via nbs

Now you can (legally) clone the IHT experience

Speaking of DHTML, currentform is reporting that John Weir of smokinggun has released the multicolumn layout and news clippings scripts under General Public License (GPL). You rock, John Weir.

Ha, DevX! Perhaps this code will reproduce like bunny rabbits to disprove them?

Is DHTML dead?

Maybe you care or maybe you don't, but DevX wants you to think DHTML is dead. My suspicion is that most IA's will shy away from DHTML and Flash, but I've always been impressed by what you can do with them both to create some interesting user experiences.

DHTML is dead for serious application development; browsers, as application delivery platforms, are past their peak; and the future of distributed, interactive applications—at least on Windows—belongs to .NET. If you're developing these types of applications and you're not learning .NET, you may want to rethink your career plans.

via sylloge

A Pair of Ears Beats a Pair of Eyes

Bryan Eisenberg's Clickz article says sound and language might be more effective than imagery in communicating persuasively in advertising.

[T]o say that because we're being buried in visual stuff we're visual beings is like saying because we periodically fill ourselves up with air we're balloons. We aren't nearly as visual as a lot of people like, perhaps need, to assume. The premise that "going visual" is the cure-all for advertising ills is a path to advertising doom.


I feel compelled to respond to some serious misinformation that could cost you money and customers.

The hard fact is that few ads, on- or offline, actually produce any measurable results. Marketers like to cover up this fact by calling it "branding." Remember the recent Nissan TV commercials with G.I. Joe and BARBIE. jumping into his car? It had outstanding viewer recognition, but sales spiraled downward at an incredible pace. That kind of "creative" thinking ignores how the human mind works. And ads that don't respect the workings of the brain are likely to fail.

If we're going to pursue an activity that not only engages the brain but also, hopefully, causes it to motivate a specific action, wouldn't it help to know at least a little about how the brain works?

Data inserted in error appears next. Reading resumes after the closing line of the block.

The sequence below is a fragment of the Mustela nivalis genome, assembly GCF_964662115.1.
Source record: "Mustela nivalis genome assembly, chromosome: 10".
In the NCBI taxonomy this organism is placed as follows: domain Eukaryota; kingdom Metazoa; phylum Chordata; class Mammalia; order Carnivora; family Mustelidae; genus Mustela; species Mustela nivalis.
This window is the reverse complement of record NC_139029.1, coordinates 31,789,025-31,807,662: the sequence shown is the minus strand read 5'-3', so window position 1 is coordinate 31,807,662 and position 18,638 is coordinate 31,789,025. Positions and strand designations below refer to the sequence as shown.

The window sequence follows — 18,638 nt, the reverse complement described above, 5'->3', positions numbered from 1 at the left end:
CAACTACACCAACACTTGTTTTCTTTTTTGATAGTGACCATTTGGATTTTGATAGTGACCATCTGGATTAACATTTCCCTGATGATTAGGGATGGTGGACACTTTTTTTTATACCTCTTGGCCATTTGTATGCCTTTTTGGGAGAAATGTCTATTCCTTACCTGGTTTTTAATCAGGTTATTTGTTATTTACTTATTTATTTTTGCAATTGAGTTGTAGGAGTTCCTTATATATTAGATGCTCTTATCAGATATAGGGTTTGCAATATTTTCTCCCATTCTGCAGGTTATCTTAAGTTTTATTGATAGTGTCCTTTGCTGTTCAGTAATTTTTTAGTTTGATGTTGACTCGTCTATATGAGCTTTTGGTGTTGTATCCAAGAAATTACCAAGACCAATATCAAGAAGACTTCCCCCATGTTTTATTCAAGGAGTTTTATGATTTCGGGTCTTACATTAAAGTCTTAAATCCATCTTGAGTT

via Xplane, Xblog

Interface Innovation

OS Opinion article on new interface concepts including Gelernter's Scopeware, Inxight Star Trees, Web Map Technologies, and IBM's Blue Eyes.

As the sheer number of files increases, the system, invented in Palo Alto, California, brought to us by Apple and made ubiquitous by Windows, becomes even more cumbersome.

Hundreds and sometimes thousands of documents are stored in ways that could hardly be called structured. We are essentially storing information the way we did when FDR was president -- in a bunch of filing cabinets stuffed with folders full of information.

Alternatives to the graphical interface include three-dimensional software, "knowledge maps," "intelligent guides," and even intuitive machines that pay constant attention to our smallest gestures.

Xplane, Xblog

AdCritic goes down for the count

This article about AdCritic's demise appeared in NYTimes today.

Predictably, AdCritic's many loyal fans are crestfallen. "Wait, a site that was 'All ads, all the time' became too popular," wrote one user on Slashdot, the technology discussion site. "And advertisers could track which ads were more popular than others objectively and exactly? I've always said most marketers wouldn't understand technology if it smacked them in the face. Guess I was right."

London, UK IA discussion group

london-ia, A community of London/other UK-based information architects, user experience designers and user-centred design specialists.

Understanding Topic Maps

infoLoom white paper about topic maps.

A new map-based technology, known as “Topic Maps” has emerged to address the exploding knowledge management issues that face both corporations and individuals. But what is a Topic Map? And how does it work?


Bringing Design to Software

According to EH , parts of Terry Winograd's book, Bringing Design to Software are available online.

Have a taste of this seminal book, especially the interview on the conceptual model and the chapter on "Keeping it simple" then trot off to your local independant bookseller, or to amazon...

via Christina Wodtke's Elegant Hack